In certain implementations, the plane of movement is substantially perpendicular to the surface of the skin of the patient. In addition, in particular embodiments, the depth of the slot in the needle guide is non-uniform over the length of the slot. The non-uniform depth allows a plane to be formed in which the needle may be tilted and aligned, but also allows more of the needle to be exposed in order to facilitate handling by a medical professional conducting the imaging analysis. In some implementations the depth of the slot is greatest at the portion of the slot proximate the patient, while in other implementations the depth of the slot is greatest at the portion of the slot substantially intermediate the ends of the slot, while in still other implementations the depth of the slot is greatest at the portion of the slot distal from the patient.

The distance between the interior surfaces of the slot can be varied in order to allow the slot to accommodate a variety of widths of needle. The slot can be narrow to accommodate a narrow needle, or wide to accommodate a wide needle. The variation of slot width can be accomplished by, for example, insertion of a separate piece into the slot to narrow it, or by having the width of the slot mechanically varied by being screwed or clamped to determine different slot dimensions.

In specific implementations, the needle guide system includes a bracket and a mounting base in addition to the actual needle guide. The mounting base secures the needle guide to the bracket, and the bracket secures the mounting base to an imaging instrument, such as an ultrasonic probe. While the bracket may be separable from the probe, it may also be integrally formed thereto and in essence be one piece with the probe.

The needle guide system of the present invention is designed such that it may be used with a protective cover placed over the bracket and mounting base. The needle guide is configured to be removably secured to the mounting base over the protective cover, without the development of significant kinetic friction between the protective cover and the needle guide during mounting and removal of the needle guide. As such, the disposable needle guide may be placed on the mounting base, and removed therefrom, with minimal mechanical stress to the protective cover, thereby preventing holes in the protective cover from developing and maintaining a sterile environment around the imaging instrument.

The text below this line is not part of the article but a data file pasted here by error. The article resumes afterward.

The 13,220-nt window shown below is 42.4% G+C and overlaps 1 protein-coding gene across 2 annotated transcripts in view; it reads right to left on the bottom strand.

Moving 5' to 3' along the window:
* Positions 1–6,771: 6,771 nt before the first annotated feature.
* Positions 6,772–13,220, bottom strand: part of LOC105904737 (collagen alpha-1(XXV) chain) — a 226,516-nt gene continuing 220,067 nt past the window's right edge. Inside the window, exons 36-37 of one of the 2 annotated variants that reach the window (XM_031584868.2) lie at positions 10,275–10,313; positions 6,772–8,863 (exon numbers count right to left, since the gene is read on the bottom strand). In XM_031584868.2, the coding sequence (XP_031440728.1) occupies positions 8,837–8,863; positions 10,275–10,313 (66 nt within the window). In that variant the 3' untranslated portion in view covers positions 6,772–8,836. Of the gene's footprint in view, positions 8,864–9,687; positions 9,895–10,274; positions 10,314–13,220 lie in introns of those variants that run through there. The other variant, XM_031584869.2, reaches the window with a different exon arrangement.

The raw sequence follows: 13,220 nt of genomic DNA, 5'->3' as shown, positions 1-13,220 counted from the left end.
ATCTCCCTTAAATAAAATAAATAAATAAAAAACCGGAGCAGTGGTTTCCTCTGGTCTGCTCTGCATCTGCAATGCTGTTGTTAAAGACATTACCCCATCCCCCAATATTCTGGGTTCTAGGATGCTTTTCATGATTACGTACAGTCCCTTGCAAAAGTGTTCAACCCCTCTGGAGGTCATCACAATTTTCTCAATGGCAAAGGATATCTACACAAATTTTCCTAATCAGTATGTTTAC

In specific implementations of the present invention, the needle guide further includes a movable locking member having an unlocked configuration in which the locking member does not apply pressure to the mounting base, while also having a locked configuration in which the locking member does apply pressure to the mounting base. The locking member may be alternated between a locked and an unlocked configuration without applying significant kinetic friction to the protective cover.

In certain implementations, the bracket of the present invention includes two paired arms for securing the needle guide system to an imaging instrument in specific implementations. As noted above, the bracket may be integrally formed with the imaging instrument to be one piece. The paired arms are configured to apply a compressive force to the imaging instrument, and the imaging instrument is an ultrasonic probe in specific implementations.

The above summary of the present invention is not intended to describe each discussed embodiment of the present invention. This is the purpose of the figures and the detailed description which follow.

BRIEF DESCRIPTION OF THE DRAWINGS

Other aspects and advantages of the invention will become apparent upon reading the following detailed description and references to the drawings, in which:

FIG. 1 is a perspective view of a needle guide system constructed in accordance with the present invention, showing the needle guide installed on an ultrasonic probe.

FIG. 2 is a side elevational view of a needle guide system constructed in accordance with the present invention, showing two angles of orientation for a needle as well as a cross section of the skin of a patient.